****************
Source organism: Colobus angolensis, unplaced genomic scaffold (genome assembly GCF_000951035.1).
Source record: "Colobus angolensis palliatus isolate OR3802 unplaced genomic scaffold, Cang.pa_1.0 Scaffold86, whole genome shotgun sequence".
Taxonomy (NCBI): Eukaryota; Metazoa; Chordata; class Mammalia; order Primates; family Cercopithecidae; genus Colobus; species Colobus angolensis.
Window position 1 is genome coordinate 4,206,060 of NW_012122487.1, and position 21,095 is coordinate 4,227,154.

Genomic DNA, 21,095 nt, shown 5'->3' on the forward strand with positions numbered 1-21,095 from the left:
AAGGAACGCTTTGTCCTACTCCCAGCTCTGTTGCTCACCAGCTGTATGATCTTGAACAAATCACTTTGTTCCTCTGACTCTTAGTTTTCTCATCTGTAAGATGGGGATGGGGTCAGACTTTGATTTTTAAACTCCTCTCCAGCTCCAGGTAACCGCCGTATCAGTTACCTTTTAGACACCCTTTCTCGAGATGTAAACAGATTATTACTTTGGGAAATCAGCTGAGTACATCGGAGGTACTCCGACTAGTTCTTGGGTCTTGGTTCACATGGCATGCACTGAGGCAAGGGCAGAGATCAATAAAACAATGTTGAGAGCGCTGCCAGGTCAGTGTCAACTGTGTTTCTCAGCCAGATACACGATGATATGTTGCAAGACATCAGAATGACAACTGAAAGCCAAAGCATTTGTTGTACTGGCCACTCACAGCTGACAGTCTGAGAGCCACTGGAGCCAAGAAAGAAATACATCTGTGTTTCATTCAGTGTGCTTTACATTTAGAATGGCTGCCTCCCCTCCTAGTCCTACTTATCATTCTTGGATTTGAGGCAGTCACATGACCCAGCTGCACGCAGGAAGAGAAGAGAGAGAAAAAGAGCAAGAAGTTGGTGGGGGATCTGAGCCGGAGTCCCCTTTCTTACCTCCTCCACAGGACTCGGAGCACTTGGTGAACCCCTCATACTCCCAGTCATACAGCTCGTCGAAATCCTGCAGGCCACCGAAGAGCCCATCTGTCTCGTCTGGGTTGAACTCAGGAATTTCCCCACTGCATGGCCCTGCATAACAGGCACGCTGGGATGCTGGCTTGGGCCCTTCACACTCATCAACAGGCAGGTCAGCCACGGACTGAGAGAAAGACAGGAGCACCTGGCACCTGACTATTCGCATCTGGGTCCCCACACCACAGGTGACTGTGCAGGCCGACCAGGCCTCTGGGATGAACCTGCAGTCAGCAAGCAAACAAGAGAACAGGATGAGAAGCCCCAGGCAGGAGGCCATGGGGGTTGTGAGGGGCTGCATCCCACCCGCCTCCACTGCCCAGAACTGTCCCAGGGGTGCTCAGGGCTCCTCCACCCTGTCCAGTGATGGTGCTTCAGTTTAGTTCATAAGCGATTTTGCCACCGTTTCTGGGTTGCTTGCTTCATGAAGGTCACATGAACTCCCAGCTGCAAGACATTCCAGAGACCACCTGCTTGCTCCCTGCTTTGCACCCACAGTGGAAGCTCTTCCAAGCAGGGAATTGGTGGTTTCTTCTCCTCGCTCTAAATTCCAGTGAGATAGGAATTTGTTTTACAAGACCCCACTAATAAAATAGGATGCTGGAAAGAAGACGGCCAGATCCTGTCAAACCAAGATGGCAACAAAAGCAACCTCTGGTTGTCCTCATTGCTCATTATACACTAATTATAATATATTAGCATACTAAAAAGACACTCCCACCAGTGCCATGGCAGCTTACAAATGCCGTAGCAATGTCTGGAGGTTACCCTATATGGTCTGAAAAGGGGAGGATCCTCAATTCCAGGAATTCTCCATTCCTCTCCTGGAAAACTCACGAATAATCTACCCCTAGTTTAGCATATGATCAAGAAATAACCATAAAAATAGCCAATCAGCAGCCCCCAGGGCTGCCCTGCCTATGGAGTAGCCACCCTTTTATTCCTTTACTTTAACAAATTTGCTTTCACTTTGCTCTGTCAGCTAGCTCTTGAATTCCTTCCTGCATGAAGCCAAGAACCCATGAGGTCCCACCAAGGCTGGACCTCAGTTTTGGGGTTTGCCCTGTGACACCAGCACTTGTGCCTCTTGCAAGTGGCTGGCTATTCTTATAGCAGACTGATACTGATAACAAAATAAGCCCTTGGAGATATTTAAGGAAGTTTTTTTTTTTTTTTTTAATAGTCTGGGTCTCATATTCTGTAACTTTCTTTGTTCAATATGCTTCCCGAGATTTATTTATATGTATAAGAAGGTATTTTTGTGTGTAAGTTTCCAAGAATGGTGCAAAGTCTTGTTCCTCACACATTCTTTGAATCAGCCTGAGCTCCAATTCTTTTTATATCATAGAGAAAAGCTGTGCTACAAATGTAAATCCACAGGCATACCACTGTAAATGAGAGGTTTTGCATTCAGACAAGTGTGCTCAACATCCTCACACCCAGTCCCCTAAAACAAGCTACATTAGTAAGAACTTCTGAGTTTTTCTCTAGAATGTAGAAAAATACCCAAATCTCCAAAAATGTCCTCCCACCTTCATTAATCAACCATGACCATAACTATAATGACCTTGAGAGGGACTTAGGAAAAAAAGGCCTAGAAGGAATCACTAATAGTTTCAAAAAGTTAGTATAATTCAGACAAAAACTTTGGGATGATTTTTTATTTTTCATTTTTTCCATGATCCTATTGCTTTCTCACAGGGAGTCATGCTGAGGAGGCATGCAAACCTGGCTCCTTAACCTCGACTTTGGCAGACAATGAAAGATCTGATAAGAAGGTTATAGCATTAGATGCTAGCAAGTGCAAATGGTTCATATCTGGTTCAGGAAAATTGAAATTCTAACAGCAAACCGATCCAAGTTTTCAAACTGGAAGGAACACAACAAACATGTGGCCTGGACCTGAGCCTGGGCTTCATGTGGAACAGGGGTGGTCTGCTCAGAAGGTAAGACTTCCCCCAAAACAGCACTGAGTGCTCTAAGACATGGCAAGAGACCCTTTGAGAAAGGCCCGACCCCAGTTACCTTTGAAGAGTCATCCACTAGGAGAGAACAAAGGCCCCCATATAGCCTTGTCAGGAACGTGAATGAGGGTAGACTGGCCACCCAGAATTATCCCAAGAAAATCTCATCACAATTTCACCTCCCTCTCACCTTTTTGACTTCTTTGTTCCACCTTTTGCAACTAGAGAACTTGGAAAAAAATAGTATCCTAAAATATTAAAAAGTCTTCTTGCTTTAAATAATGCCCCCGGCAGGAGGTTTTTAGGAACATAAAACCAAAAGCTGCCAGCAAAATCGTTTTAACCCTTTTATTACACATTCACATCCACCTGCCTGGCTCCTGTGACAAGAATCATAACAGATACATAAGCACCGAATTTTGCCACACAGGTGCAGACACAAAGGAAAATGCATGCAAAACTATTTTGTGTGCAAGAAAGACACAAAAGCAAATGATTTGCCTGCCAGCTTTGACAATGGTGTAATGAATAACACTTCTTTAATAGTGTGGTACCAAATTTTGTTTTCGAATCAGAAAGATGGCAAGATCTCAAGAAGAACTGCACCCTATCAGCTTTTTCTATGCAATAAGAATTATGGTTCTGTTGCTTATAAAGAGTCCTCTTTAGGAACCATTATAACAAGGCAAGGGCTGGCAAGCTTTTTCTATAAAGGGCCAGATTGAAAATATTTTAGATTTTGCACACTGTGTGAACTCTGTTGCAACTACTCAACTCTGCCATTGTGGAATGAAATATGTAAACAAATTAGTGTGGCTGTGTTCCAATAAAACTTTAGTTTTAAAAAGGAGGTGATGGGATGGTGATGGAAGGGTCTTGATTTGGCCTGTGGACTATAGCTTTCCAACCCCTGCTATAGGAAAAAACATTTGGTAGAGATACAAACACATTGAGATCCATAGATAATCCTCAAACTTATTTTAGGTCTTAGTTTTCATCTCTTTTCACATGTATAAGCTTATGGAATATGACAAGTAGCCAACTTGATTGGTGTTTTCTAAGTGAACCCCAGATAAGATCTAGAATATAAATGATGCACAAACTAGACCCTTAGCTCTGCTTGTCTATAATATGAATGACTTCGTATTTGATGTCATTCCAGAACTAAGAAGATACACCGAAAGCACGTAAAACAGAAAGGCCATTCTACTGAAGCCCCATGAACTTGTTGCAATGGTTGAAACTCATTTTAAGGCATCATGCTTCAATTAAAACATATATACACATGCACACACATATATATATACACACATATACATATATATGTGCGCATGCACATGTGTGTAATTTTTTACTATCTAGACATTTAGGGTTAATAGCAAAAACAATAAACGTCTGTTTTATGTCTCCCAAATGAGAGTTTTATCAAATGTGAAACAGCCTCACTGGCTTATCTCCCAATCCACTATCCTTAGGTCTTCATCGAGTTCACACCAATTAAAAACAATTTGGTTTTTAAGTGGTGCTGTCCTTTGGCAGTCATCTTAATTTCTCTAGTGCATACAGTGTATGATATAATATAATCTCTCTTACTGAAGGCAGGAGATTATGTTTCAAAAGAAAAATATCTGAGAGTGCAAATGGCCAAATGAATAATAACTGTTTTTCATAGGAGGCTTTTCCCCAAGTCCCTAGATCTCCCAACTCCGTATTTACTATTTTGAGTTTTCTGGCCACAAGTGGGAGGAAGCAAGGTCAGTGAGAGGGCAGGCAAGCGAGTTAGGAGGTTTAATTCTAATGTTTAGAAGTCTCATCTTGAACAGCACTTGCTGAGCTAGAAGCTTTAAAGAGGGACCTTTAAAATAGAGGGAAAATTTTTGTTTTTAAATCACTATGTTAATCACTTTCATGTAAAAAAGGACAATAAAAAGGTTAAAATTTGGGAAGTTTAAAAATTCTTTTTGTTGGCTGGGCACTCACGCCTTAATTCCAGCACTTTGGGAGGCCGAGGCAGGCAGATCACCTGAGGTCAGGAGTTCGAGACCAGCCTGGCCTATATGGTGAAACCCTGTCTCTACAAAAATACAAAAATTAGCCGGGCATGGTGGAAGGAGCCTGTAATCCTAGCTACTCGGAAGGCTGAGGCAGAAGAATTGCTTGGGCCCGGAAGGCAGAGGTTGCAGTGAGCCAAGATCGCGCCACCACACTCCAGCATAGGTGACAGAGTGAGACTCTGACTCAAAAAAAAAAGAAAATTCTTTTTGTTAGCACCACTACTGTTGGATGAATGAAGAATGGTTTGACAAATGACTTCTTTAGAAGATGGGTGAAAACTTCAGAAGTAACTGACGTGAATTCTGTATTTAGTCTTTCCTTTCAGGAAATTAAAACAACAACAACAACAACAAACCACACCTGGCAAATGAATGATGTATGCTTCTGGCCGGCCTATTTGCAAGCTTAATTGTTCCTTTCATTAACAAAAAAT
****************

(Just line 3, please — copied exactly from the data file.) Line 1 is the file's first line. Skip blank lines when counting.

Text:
Taxonomy (NCBI): Eukaryota; Metazoa; Chordata; class Mammalia; order Primates; family Cercopithecidae; genus Colobus; species Colobus angolensis.